Say what? So, does he mean that he’s a Mormon and because he’s deaf he likes to be watched so he can communicate? Or is he saying that Mormons in general like to be watched while they eat? (If it’s the latter, I’m done with restaurants.)
It’s an odd exchange and I half expected an explanatory reference to show up in a later episode, but it never came.
Then there’s “Murder in the First,” a TNT cable police procedural that unravels a single murder case over the course of 10 episodes. In Episode 3, while investigating the murder of a flight attendant for a private jet, two detectives interview the plane’s co-pilot, Stan Shaw, who tells them that the senior pilot had an affair with the victim. He also expresses sadness over her death. “I can’t believe she’s gone. Thankfully she’ll live again through resurrection.” When one detective looks askance he adds, “I’m an elder in the LDS Church.” The detective says, “Oh, right, Mormon.” Shaw says, “That doesn’t make me a prude. OK, maybe it does.” When the detectives confront the senior pilot, he asks who told them about the affair, then adds, "Let me guess, Saint Stan? ... Don't buy his Good Samaritan act. That Mormon's got motives. Just like everyone else." (Despite this intriguing declaration, Stan’s character hasn’t shown up again; Episode 9 airs on Monday.)
Much worse is the third season of “Hell on Wheels,” which came my way a couple of weeks ago for a DVD/Blu-ray review. This is an AMC cable Western set against the construction of the transcontinental railroad, and beginning with the second episode, a new murderous villain is introduced, Aaron Hatch, the head of a homesteading Mormon polygamist family whose farm is in the path of the oncoming tracks. Not content to simply portray Hatch and his family as stock-villain fanatical crazies (a throwback to such weird silent-era movies as “Trapped By the Mormons” and “A Mormon Maid”), the show goes after the church at large. One character describes Mormons as racist and “a nasty bunch,” while another, a female preacher, says Mormons are not Christian, that they “treat their women as slaves” and are “a violent people.” Yikes! (They show up again in the season’s final two episodes and will return in Season 4, which begins Saturday.)15 comments on this story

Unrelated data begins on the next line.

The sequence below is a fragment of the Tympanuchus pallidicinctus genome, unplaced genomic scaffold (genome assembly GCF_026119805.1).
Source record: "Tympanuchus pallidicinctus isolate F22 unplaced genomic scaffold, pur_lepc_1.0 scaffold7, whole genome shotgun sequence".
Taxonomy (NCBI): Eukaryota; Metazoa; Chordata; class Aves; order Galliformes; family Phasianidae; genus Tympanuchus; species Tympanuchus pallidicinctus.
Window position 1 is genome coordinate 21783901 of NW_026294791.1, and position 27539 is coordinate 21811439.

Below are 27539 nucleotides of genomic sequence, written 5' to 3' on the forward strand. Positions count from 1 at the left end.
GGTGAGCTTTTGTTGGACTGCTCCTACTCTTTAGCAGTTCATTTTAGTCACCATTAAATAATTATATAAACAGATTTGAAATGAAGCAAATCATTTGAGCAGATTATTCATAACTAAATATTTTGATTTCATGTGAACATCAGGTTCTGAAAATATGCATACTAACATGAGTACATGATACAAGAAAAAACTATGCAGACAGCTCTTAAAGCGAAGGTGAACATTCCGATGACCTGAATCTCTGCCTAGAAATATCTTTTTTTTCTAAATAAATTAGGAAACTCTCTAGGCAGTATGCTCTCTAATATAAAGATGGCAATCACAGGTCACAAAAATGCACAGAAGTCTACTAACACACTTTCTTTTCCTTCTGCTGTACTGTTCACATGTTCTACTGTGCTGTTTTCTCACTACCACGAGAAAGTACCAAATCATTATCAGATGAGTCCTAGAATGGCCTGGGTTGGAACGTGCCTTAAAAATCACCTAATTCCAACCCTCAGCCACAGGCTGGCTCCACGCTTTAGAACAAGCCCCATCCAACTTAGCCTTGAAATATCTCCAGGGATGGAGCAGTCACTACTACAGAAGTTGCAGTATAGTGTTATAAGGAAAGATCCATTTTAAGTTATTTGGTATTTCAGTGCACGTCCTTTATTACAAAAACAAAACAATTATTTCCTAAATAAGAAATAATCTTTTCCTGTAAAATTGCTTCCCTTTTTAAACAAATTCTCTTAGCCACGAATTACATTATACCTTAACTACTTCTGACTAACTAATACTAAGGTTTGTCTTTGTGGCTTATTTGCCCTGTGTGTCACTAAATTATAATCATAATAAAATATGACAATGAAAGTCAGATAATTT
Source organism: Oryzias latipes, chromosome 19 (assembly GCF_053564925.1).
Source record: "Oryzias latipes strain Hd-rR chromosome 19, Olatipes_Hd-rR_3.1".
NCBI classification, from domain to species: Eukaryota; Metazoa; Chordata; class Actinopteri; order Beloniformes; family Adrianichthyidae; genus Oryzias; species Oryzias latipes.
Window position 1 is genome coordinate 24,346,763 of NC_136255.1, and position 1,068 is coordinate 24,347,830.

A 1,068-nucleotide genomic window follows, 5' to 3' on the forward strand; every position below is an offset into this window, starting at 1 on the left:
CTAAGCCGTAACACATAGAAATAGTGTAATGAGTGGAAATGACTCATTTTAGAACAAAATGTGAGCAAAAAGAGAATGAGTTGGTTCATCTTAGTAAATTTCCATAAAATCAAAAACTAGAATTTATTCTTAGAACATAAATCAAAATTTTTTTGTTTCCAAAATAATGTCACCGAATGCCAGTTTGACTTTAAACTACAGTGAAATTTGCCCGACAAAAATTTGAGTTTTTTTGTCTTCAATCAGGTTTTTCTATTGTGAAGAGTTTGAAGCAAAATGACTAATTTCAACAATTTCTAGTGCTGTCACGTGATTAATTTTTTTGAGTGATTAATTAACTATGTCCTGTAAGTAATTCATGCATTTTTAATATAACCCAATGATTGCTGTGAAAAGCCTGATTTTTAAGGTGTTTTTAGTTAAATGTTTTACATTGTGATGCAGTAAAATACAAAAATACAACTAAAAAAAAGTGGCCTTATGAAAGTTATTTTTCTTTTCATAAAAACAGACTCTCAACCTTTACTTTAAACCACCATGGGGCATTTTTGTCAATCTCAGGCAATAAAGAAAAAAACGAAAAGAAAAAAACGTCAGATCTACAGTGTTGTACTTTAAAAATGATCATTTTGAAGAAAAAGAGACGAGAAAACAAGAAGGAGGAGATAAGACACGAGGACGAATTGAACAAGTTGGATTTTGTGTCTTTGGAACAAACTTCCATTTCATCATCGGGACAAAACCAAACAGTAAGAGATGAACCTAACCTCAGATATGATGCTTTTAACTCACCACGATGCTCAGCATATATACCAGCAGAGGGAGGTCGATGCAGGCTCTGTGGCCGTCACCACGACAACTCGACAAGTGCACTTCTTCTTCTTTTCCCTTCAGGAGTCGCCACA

As an interesting contrast, the second season of “How the West Was Won,” a late-1970s Western/pioneer series, made its DVD debut around the same time, and a few episodes feature a somewhat similar story arc, although the Mormon polygamists here are victims instead of villains. The season’s first episode begins a subplot about Mormon persecution, and while it’s true that a few aspects are a bit off-kilter, at least the characters are sympathetic in this instance. As the Mormon story wraps up, someone says, “You know, I think the Mormons will give up polygamy one day.” Another character asks, “Why, because it’s wrong?” The response: “No, dear. Because it makes too fierce a demand upon the human heart.”
What a difference a few decades have made in the way Mormons are portrayed on television.